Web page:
The paper offers an analysis of different categories of protective equipment and advice for selecting, deploying and maintaining this equipment. “This safety assessment is a living document, and should not sit on a shelf and collect dust. Consider reviewing it annually as a part of your required annual [protective equipment] program audit, which is required by OSHA standards,” the paper’s conclusion reads. “As new technology provides us with safer alternatives to your current program, your annual review should evaluate this newer and safer [personal protective equipment] for implementation at your facilities.”

The second paper, titled Emergency Action Plan Non-Response Policy Can Be a Mistake, authored by Gary Smith, President of the Ammonia Safety Training Institute, offers a thoughtful examination of what should be done in the case of an emergency. “What the author is trying to do here is convince the regulators of our industry that people can use a less sophisticated version of a self-contained breathing apparatus to mitigate leaks and to perform rescue of colleagues under dangerous conditions,” Smith said.

Some facilities count on an energy action plan rather than an emergency response plan, Smith goes on to explain. Under an emergency action plan, many facility managers rely on the local fire department to mitigate leaks and perform rescues. This often takes time, and there is no guarantee the emergency responders have the equipment or training to be effective.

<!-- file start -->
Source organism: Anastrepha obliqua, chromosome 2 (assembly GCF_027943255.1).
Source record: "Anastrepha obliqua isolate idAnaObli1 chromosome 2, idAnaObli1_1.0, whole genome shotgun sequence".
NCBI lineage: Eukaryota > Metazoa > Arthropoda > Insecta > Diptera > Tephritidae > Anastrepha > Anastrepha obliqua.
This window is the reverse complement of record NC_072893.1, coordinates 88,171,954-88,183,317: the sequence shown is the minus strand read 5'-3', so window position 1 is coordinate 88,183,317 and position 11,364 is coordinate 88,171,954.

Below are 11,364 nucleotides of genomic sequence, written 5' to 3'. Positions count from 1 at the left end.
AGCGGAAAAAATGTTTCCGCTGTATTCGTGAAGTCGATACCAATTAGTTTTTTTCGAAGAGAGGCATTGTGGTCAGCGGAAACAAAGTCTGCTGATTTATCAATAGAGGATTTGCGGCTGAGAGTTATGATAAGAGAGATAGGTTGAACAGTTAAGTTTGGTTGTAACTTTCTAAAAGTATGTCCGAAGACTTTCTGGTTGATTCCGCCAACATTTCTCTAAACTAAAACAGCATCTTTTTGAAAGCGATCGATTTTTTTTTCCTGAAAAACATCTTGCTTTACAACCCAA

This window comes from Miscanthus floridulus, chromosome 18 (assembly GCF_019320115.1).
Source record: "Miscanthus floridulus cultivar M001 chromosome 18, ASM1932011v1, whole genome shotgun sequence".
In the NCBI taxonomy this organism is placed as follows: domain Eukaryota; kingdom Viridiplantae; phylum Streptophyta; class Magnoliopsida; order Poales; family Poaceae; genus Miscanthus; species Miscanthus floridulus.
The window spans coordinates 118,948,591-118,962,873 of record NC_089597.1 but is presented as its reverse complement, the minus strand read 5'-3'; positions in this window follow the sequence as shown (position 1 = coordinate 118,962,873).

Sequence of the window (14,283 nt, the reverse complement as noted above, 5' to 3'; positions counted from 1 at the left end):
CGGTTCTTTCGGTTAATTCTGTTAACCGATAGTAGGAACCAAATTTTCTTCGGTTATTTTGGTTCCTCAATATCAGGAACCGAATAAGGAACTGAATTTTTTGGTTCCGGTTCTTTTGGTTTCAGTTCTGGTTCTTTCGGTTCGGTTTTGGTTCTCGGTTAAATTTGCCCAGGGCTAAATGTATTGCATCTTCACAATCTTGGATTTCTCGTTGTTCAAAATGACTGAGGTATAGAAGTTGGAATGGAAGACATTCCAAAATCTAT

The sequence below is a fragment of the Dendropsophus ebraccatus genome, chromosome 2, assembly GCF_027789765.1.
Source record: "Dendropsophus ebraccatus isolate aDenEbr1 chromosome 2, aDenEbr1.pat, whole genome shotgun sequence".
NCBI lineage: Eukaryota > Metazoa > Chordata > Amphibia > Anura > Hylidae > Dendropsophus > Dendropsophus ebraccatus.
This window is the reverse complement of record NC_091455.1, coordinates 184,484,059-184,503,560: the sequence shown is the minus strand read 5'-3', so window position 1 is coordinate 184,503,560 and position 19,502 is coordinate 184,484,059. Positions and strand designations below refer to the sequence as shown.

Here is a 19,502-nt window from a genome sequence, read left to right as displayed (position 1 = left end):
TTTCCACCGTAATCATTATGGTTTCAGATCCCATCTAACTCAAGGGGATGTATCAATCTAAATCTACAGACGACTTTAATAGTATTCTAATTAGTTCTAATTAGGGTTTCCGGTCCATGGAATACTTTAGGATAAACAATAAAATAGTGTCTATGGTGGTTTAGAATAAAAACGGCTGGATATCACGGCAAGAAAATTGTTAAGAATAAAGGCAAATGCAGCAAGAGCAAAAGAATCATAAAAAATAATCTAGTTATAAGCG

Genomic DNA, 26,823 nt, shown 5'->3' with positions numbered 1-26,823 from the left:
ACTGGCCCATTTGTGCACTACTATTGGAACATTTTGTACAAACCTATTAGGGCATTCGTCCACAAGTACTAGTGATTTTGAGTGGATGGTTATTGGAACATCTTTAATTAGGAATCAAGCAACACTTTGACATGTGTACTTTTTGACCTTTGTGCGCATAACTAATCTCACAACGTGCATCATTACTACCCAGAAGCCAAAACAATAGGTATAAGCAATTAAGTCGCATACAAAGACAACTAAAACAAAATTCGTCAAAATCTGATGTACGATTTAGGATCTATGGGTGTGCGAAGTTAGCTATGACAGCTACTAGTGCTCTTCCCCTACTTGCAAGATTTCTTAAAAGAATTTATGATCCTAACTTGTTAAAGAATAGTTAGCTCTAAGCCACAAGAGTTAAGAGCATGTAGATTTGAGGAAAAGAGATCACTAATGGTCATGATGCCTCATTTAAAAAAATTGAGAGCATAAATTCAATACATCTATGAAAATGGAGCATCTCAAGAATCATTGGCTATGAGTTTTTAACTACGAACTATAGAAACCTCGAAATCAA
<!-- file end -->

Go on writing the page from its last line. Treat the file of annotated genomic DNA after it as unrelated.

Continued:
An emergency response plan, on the other hand, requires dedicated on-site staff as well as expensive training and equipment – often this isn’t feasible. An emergency response plan requires tremendous investment, and in the other, your hands are tied.” Smith said. This places facility managers in a precarious position. However, the paper provides a third option. Having a specific, relatively inexpensive pressurized escape hoods and emergency escape breathing apparatuses would allow an individual to escape a high concentration but also enter a high concentration under prescribed conditions to mitigate leaks or rescue colleagues.

The paper offers five examples of lessons learned from catastrophic ammonia releases and calls for the industry to step up and meet the challenge. “Industrial employers can significantly reduce the threats of ammonia injury and death rates. The fix is simple, the cost is negligible, and if done properly the increased safety will net a small profit on the company’s balance sheet,” the paper states. “All it takes is leadership initiative and manager discipline for operators and responders to engage situational awareness, engage pre-event readiness, wear basic personal protective equipment, and improve local emergency planning and training of operators and first responder firefighters.”